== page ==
Public-Private Partnership Provides Full Scholarship for Future Public Servants

Public-Private Partnership Provides Full Scholarship for Future Public Servants

Public-Private Partnership Provides Full Scholarship for Future Public Servants

July 15, 2008

Contact: Anna O’Sullivan
              (212) 854-7671
               ao2255@columbia.edu

FOR IMMEDIATE RELEASE

Public-Private Partnership Provides Full Scholarship for Future Public Servants

NEW YORK, July 15, 2008—In 1994 in a rural Pennsylvania town, Corin Kent, the daughter of a white mother and a black father, awoke to the Ku Klux Klan setting a cross ablaze on her front lawn.  Fourteen years later she still replays that scene, but instead of feeling shame, Kent is taking action by preparing for a career in human rights activism.  Along with her peers Samantha Jackson and Lashawna Johnson, Kent was recently accepted to Columbia University School of General Studies as a part of the eighth class of the Global Scholars Program.  A unique partnership between CUNY’s Eugenio María de Hostos Community College, Columbia University School of General Studies and Columbia University School of International and Public Affairs, the program provides full tuition benefits for the study of human rights, international affairs and national security.

Corin Kent, Global ScholarSince the program’s inception in 2001, 15 Global Scholars have graduated from Columbia University School of General Studies, and seven are currently enrolled.  The Global Scholars Program has been funded through grants from the United States Departments of State and Defense and has been instrumental in encouraging underrepresented students to pursue careers of public service.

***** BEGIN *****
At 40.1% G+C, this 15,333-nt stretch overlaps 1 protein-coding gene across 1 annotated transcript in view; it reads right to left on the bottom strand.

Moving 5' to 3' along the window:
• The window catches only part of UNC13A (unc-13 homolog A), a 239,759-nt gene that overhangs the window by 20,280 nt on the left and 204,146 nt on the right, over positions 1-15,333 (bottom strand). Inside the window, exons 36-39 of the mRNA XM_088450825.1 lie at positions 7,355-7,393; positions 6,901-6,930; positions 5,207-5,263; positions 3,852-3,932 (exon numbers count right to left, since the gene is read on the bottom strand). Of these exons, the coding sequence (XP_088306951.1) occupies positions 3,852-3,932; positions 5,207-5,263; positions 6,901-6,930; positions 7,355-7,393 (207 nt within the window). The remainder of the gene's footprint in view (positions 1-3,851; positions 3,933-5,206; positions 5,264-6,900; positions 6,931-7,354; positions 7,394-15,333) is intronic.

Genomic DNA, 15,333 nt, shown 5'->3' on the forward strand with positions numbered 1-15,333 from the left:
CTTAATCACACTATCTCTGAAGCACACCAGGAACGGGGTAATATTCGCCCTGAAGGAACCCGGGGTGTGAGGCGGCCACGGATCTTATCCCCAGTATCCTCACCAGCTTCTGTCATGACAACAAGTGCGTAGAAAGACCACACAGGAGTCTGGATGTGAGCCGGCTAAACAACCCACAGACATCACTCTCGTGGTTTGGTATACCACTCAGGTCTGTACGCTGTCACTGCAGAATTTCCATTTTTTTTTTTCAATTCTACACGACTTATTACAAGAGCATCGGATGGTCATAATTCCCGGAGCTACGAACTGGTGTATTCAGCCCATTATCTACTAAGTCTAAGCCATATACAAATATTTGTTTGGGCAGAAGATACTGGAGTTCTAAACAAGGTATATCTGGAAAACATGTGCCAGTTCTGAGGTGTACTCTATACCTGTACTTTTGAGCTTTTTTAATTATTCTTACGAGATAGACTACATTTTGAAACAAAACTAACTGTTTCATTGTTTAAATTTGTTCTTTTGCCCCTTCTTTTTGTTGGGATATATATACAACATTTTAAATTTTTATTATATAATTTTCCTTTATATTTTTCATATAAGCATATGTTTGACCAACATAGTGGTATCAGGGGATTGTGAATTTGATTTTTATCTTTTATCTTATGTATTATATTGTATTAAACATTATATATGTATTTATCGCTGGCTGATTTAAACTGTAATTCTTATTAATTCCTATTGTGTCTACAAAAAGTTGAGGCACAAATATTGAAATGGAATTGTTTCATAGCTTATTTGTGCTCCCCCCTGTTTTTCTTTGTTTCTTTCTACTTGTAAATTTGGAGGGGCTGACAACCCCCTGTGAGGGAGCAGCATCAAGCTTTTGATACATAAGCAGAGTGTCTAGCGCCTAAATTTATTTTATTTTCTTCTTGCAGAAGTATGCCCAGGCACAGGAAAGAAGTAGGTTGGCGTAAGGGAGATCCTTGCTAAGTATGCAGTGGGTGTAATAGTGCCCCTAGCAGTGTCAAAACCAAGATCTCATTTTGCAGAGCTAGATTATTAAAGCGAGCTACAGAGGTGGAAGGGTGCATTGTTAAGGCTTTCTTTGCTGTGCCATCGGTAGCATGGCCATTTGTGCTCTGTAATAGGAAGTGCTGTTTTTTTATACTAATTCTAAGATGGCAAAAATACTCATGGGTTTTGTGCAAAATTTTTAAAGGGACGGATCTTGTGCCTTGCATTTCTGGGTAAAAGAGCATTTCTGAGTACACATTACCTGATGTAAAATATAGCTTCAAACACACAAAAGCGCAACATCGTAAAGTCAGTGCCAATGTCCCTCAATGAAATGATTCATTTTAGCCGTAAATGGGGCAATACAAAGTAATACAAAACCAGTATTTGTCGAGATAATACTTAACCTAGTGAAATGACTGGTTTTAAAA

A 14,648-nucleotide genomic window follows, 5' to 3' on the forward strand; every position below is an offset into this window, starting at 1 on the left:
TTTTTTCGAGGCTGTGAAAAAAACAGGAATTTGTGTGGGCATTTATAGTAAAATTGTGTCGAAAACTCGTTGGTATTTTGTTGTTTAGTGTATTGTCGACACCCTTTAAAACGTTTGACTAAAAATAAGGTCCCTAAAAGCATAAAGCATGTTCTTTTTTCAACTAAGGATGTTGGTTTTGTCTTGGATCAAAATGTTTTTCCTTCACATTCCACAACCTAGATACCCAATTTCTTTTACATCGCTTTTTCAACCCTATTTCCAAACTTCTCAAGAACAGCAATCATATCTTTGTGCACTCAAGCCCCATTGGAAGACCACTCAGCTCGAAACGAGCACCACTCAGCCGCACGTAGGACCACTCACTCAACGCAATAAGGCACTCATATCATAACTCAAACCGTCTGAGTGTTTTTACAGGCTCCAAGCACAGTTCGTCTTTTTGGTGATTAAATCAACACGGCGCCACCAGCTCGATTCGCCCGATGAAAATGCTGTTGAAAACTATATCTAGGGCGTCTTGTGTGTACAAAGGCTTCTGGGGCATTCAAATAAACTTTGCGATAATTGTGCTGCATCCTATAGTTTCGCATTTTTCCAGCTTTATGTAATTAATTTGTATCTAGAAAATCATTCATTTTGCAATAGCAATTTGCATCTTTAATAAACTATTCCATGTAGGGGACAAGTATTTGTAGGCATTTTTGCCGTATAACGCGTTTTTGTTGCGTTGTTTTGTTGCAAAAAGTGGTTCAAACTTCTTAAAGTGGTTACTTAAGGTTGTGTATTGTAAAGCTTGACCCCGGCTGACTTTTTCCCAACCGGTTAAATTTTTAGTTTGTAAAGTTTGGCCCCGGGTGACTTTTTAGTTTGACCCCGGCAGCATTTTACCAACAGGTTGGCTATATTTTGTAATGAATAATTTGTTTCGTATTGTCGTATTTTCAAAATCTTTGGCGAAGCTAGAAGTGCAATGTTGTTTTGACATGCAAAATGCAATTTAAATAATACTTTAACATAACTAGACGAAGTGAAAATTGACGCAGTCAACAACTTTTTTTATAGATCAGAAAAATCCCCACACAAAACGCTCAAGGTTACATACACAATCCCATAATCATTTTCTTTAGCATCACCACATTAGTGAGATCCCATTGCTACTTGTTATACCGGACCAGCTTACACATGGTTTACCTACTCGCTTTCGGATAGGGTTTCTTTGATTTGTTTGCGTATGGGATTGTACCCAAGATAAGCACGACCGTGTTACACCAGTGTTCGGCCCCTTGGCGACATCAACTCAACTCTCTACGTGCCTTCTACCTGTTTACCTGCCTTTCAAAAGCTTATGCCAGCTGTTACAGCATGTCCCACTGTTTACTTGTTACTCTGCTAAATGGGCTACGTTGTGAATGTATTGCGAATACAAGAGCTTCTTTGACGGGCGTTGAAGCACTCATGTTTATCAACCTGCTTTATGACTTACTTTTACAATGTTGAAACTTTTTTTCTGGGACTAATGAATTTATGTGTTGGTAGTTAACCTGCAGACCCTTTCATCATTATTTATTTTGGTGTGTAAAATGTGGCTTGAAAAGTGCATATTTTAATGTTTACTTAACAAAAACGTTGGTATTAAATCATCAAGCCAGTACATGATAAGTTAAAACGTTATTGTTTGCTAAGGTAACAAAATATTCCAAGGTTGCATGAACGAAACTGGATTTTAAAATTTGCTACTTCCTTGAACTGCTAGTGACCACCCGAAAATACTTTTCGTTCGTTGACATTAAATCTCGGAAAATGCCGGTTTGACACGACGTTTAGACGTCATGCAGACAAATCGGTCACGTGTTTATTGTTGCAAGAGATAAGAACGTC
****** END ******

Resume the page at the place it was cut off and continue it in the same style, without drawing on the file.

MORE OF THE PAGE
“I welcome the new class of minority scholars working toward careers in public service through the partnership of Columbia University and Hostos Community College. These fine students represent some of the best and brightest of their communities. Their participation shows their commitment to changing the way our country represents itself both here in the U.S. and around the world,” said José E. Serrano, U.S. Congressman representing the 16th Congressional District. 

As students in the Columbia University School of General Studies, Global Scholars take the same courses, with the same faculty, and earn the same degree as all other Columbia undergraduates.  Additionally, Scholars are required to complete an eight-week internship to enhance students' understanding of international and public affairs.

Kent, who was is also a graduate of the Global Scholars Program at Hostos Community College, is excited about the road ahead.

“I am very grateful for all of the opportunities I have been afforded through the Global Scholars Program. When I entered the program, I did not realize how much I would grow from this experience, and I am honored and excited to continue this journey at Columbia University School of General Studies," Kent said. 

Upon successful completion of her bachelor’s degree, Kent will be eligible to apply for admission to Columbia University’s School of International and Public Affairs to earn a master of international affairs or a master of public administration.   As Kent looks towards the future, her goal is to work with children who face serious discrimination and human rights violations much like those she faced herself. 

The School of General Studies of Columbia University is the finest liberal arts college in the United States created specifically for students with nontraditional backgrounds seeking a rigorous, traditional, Ivy League undergraduate degree full or part-time.  GS students take the same courses, with the same faculty, and earn the same degree as all other Columbia undergraduates.  For more information about the Global Scholars Program or the School of General Studies, please contact Anna O’Sullivan at (212) 854-7671, or email ao2255@columbia.edu

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